“But how can I upgrade my CPU cache?“, you may ask. Unfortunately, the only way to do so is to change your entire CPU. All modern CPUs have their cache located on the processor, so there is no way to upgrade it like you would upgrade your system RAM or other hardware components. But what is the CPU cache’s impact on performance in real-world usage? You will find the answer below.

How Does CPU Cache Affect Performance?

We have already mentioned that getting as many cache hits as possible will have a direct impact on your performance. It means that there is less delay between your CPU processing and fetching data and instructions.

The bigger your CPU cache, the less time your CPU has to wait before processing data. If your CPU has to fetch less data from RAM or even SSD or HDD, it means that it will work more efficiently, resulting in better performance.

Also, there is a reason why CPUs generally have a larger cache if they have more cores and threads. It allows for faster multi-threading and multitasking. That is because two different applications might need two very different sets of instructions to work. Being able to store both inside your CPU cache means less downtime.

Now, you shouldn’t buy a CPU based on the cache size alone. It probably won’t mean anything to you because you should base your purchase decision on benchmarks in programs and games that you use, not the cache size or something else.

Does CPU Cache Affect Gaming?

Now that you understand what the CPU cache is and its impact on performance, What is the CPU cache’s importance in gaming? Since the cache is used to store instructions and data that the CPU has to access frequently, and video games have such repetitious tasks, the CPU cache can have a huge impact on the performance.

A larger CPU cache will generally mean that you will get more FPS and, more importantly, less stutter. If you have ever played a competitive multiplayer game and died because of a minor stutter, you will understand why this is very important.

Nonetheless, you should not base your decision on CPU cache size alone. The core count and clock speed are going to play a far bigger role, but it is still something that you should know. If you are buying two near-identical CPUs but notice that one of them has a larger L3 cache size, then going with the bigger cache is a smart choice.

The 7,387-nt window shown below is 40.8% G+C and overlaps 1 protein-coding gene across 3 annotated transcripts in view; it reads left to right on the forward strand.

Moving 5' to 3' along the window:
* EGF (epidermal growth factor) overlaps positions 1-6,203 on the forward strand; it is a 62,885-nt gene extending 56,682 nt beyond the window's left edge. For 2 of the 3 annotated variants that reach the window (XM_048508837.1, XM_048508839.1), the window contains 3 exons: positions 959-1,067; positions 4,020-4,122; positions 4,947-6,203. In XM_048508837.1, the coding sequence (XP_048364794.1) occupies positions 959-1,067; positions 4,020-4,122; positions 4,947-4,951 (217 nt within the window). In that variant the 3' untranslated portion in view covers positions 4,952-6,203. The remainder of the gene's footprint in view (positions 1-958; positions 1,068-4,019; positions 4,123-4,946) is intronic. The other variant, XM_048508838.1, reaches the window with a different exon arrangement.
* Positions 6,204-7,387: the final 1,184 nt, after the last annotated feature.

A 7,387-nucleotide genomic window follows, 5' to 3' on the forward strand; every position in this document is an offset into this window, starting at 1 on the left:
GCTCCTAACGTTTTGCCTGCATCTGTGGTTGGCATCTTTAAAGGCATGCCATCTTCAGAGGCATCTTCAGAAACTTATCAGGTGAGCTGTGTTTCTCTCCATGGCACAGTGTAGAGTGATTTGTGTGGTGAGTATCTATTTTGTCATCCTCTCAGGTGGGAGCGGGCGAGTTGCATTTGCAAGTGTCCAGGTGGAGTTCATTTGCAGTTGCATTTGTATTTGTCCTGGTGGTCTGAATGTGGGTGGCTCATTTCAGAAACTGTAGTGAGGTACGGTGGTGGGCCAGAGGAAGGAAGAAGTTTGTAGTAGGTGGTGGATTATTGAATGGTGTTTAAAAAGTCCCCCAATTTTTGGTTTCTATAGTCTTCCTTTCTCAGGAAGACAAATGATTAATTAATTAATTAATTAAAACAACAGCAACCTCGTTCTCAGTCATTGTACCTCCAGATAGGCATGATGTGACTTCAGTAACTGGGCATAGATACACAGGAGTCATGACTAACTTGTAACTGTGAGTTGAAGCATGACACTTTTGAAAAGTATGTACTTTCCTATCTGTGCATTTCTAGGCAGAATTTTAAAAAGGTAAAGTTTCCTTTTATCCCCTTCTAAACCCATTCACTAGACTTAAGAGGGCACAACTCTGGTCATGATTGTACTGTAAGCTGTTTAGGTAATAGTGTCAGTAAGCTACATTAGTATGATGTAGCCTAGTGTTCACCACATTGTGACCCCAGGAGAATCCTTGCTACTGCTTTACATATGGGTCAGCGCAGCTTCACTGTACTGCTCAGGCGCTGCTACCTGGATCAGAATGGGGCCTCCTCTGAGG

How Do I Check my CPU Cache?

If you wonder how to check your CPU cache size, there are some ways that you can do it. The easiest and fastest way is through Windows Task Manager. Simply press Ctrl+Shift+Esc and the Task Manager will pop up. Go to the Performance tab and you will see the size of all three levels of your CPU’s cache as well as some other specs.

You can also check the manufacturer’s website. All you have to do is type the CPU’s model name and go to its specifications. You will easily find the cache size.

You can also check your CPU cache size by downloading and installing a third-party program. The easiest one to use is CPU-Z. Simply download, install, and run the program. The CPU cache size will be located in the bottom right part of the “CPU” tab.

What is CPU Cache?

Conclusion

So, what is the CPU cache? It is a type of volatile memory that your processor uses to store and fetch data and instructions that are used commonly. A larger CPU cache will directly result in faster performance because it will take less time to fetch it from the cache than from system RAM or SSD or HDD. That is because the CPU cache is physically closer to the processor and it is made of faster SRAM, compared to the system’s DRAM.

But what is the CPU cache’s impact on performance and what does it mean for you? While having a larger CPU cache will mean that your CPU will work faster, be able to multitask better, and will achieve higher in-game FPS with less stutter, your CPU choice should not only depend on this factor alone. You should look at the overall performance of the CPU, the core and thread count, the clock speed, and other features that you are interested in before buying a CPU instead.

Share this Post


Recent Content

Amazon and the Amazon logo are trademarks of Amazon.com, Inc, or its affiliates.

Follow me
Latest posts by Adam (see all)

Leave a Comment